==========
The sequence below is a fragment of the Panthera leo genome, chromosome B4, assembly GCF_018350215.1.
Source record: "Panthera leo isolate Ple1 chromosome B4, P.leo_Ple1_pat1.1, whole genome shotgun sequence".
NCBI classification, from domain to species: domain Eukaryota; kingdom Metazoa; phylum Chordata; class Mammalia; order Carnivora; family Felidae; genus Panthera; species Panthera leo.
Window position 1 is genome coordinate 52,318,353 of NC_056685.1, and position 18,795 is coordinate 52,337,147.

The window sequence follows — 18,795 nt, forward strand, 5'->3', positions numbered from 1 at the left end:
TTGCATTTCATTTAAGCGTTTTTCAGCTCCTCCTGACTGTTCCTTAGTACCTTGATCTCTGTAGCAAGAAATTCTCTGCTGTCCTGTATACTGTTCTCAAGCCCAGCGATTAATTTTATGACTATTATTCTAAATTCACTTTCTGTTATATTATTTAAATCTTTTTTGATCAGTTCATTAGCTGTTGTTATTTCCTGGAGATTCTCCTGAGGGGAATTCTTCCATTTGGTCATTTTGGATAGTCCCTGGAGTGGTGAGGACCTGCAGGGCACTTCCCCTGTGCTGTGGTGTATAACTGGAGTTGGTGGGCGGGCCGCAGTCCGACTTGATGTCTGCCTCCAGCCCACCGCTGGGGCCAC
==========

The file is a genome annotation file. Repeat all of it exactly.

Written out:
The sequence below is a fragment of the Panthera leo genome, chromosome B4, assembly GCF_018350215.1.
Source record: "Panthera leo isolate Ple1 chromosome B4, P.leo_Ple1_pat1.1, whole genome shotgun sequence".
NCBI classification, from domain to species: domain Eukaryota; kingdom Metazoa; phylum Chordata; class Mammalia; order Carnivora; family Felidae; genus Panthera; species Panthera leo.
Window position 1 is genome coordinate 52,318,353 of NC_056685.1, and position 18,795 is coordinate 52,337,147.

The window sequence follows — 18,795 nt, forward strand, 5'->3', positions numbered from 1 at the left end:
TTGCATTTCATTTAAGCGTTTTTCAGCTCCTCCTGACTGTTCCTTAGTACCTTGATCTCTGTAGCAAGAAATTCTCTGCTGTCCTGTATACTGTTCTCAAGCCCAGCGATTAATTTTATGACTATTATTCTAAATTCACTTTCTGTTATATTATTTAAATCTTTTTTGATCAGTTCATTAGCTGTTGTTATTTCCTGGAGATTCTCCTGAGGGGAATTCTTCCATTTGGTCATTTTGGATAGTCCCTGGAGTGGTGAGGACCTGCAGGGCACTTCCCCTGTGCTGTGGTGTATAACTGGAGTTGGTGGGCGGGCCGCAGTCCGACTTGATGTCTGCCTCCAGCCCACCGCTGGGGCCAC